COVID-19 infection during pregnancy induced immune system rewiring in both mothers and their infants.
Investigators from the Cleveland Clinic sought to understand the clinical and immunological implications of COVID-19 on maternal-to-fetal health.
“We know that pregnancy increases maternal risk for COVID-19, but relatively little is known about the long-term consequences of in utero exposure for infants,” said Jae Jung, PhD, director of the Cleveland Clinic Global Center for Pathogen and Human Health Research.
The study, published in Cell Reports Medicine, included 93 mothers with COVID-19 and 45 of their infants who were exposed to the virus. The investigators compared maternal blood specimens collected close to the original date of COVID-19 infection and throughout pregnancy and delivery. They studied immune profiles for over 1400 cytokines and other inflammatory proteins from the subjects’ peripheral and cord blood samples.
At delivery, the women had dysregulated levels of many cytokines associated with pregnancy complications, such as MMP7, MDK, ESM1, BGN and CD209. The infants expressed induction of T cell-associated cytokines IL33, NFATC3, and CCL21. While most births were healthy, there was high incidents of certain complications like fetal growth restriction and preeclampsia.
Jung reported, “Our findings show that COVID-19 infection during pregnancy leads to distinct immune alterations in mothers and babies, highlighting how important it will be for long-term follow-up after pregnancy to catch and hopefully prevent any unforeseen long-term health conditions related to prenatal infection.”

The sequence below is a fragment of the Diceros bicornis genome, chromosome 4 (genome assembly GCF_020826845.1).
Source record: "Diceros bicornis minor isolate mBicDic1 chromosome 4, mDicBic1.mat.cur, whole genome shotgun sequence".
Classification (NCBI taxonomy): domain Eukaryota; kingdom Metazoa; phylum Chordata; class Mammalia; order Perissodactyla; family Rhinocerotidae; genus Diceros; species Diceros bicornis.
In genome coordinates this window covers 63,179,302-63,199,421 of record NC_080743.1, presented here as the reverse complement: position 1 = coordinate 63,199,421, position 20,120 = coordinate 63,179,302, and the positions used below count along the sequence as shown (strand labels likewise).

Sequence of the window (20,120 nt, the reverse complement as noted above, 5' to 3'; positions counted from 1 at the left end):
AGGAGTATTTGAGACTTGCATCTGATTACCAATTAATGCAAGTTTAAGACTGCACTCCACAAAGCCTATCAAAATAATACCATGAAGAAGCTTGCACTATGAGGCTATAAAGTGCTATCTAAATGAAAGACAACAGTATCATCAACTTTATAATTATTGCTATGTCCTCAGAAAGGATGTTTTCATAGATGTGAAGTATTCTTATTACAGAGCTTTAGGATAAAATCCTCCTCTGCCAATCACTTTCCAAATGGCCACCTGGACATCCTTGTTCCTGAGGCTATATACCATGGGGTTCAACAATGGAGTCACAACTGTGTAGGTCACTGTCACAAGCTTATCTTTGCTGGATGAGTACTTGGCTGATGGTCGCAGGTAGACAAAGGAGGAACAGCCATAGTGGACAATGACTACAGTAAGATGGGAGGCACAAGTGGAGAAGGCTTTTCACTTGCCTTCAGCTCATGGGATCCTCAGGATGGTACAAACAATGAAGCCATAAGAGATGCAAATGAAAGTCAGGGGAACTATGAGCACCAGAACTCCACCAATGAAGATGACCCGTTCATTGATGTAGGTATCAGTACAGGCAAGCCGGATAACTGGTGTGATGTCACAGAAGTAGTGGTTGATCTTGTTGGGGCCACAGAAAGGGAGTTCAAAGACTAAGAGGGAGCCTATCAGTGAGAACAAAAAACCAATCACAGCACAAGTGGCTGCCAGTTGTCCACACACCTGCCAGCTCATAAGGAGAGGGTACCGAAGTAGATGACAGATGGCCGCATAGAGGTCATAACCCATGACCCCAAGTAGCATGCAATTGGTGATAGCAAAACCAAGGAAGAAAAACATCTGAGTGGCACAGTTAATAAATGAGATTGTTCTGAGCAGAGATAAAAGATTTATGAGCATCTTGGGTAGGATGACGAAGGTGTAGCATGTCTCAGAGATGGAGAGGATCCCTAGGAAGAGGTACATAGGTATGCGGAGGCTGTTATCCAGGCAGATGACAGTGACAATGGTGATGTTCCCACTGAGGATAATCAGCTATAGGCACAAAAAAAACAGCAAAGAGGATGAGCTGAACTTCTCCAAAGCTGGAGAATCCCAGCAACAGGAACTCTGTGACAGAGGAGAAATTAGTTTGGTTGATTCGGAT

The investigators found different immune signatures between pregnant women with asymptomatic and severe COVID-19 infection. The mothers with severe disease had significantly more inflammation and elevated levels of the protein interferon lambda 1 (IFNL1) and its binding receptor, IFNLR1.
“This increase in interferon lambda signaling may help explain why we see relatively little direct transmission of COVID-19 between mother and baby during the period right before or after birth—what we call vertical transmission,” said Suan-Sin (Jolin) Foo, PhD, the study’s co-first author.
There was no robust data suggesting vertical transmission, but the investigators found COVID-19 infection altered the mothers’ immunity at delivery, and gestational COVID-19 exposure alters the immunity of the newborns.
“More research will be necessary to determine if increased expression of IFNL1 and IFNLR1 does in fact block vertical transmission,” Foo said.